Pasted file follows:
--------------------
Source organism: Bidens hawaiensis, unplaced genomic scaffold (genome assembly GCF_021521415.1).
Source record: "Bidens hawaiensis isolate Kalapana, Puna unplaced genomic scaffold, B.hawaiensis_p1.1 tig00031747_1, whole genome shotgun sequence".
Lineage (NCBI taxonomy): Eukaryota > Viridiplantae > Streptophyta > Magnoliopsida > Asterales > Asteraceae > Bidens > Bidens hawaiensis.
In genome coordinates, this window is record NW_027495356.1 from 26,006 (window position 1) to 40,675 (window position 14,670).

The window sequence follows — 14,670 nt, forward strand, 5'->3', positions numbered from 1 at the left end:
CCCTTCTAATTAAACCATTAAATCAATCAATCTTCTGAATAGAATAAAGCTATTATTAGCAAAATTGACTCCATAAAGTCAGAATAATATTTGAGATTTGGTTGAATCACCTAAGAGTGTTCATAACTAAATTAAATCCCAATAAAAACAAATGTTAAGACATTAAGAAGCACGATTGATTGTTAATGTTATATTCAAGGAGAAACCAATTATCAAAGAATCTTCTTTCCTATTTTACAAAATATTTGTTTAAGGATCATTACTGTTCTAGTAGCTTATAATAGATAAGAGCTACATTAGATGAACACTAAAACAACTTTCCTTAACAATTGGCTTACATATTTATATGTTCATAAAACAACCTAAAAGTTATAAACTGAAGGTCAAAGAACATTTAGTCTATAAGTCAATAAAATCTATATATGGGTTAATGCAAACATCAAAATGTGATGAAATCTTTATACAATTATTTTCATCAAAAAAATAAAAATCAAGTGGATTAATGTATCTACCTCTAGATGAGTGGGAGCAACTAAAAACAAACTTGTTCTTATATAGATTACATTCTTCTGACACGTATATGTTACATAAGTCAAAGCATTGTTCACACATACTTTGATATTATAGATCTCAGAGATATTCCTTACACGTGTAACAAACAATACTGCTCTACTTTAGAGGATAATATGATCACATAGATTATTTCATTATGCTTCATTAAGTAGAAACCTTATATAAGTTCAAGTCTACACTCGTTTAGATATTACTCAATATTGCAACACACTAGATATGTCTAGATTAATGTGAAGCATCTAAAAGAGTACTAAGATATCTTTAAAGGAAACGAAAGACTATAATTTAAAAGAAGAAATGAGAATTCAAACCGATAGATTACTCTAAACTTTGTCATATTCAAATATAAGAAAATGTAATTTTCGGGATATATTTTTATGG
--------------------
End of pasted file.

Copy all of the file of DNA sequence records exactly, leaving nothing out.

Source organism: Bidens hawaiensis, unplaced genomic scaffold (genome assembly GCF_021521415.1).
Source record: "Bidens hawaiensis isolate Kalapana, Puna unplaced genomic scaffold, B.hawaiensis_p1.1 tig00031747_1, whole genome shotgun sequence".
Lineage (NCBI taxonomy): Eukaryota > Viridiplantae > Streptophyta > Magnoliopsida > Asterales > Asteraceae > Bidens > Bidens hawaiensis.
In genome coordinates, this window is record NW_027495356.1 from 26,006 (window position 1) to 40,675 (window position 14,670).

The window sequence follows — 14,670 nt, forward strand, 5'->3', positions numbered from 1 at the left end:
CCCTTCTAATTAAACCATTAAATCAATCAATCTTCTGAATAGAATAAAGCTATTATTAGCAAAATTGACTCCATAAAGTCAGAATAATATTTGAGATTTGGTTGAATCACCTAAGAGTGTTCATAACTAAATTAAATCCCAATAAAAACAAATGTTAAGACATTAAGAAGCACGATTGATTGTTAATGTTATATTCAAGGAGAAACCAATTATCAAAGAATCTTCTTTCCTATTTTACAAAATATTTGTTTAAGGATCATTACTGTTCTAGTAGCTTATAATAGATAAGAGCTACATTAGATGAACACTAAAACAACTTTCCTTAACAATTGGCTTACATATTTATATGTTCATAAAACAACCTAAAAGTTATAAACTGAAGGTCAAAGAACATTTAGTCTATAAGTCAATAAAATCTATATATGGGTTAATGCAAACATCAAAATGTGATGAAATCTTTATACAATTATTTTCATCAAAAAAATAAAAATCAAGTGGATTAATGTATCTACCTCTAGATGAGTGGGAGCAACTAAAAACAAACTTGTTCTTATATAGATTACATTCTTCTGACACGTATATGTTACATAAGTCAAAGCATTGTTCACACATACTTTGATATTATAGATCTCAGAGATATTCCTTACACGTGTAACAAACAATACTGCTCTACTTTAGAGGATAATATGATCACATAGATTATTTCATTATGCTTCATTAAGTAGAAACCTTATATAAGTTCAAGTCTACACTCGTTTAGATATTACTCAATATTGCAACACACTAGATATGTCTAGATTAATGTGAAGCATCTAAAAGAGTACTAAGATATCTTTAAAGGAAACGAAAGACTATAATTTAAAAGAAGAAATGAGAATTCAAACCGATAGATTACTCTAAACTTTGTCATATTCAAATATAAGAAAATGTAATTTTCGGGATATATTTTTATGG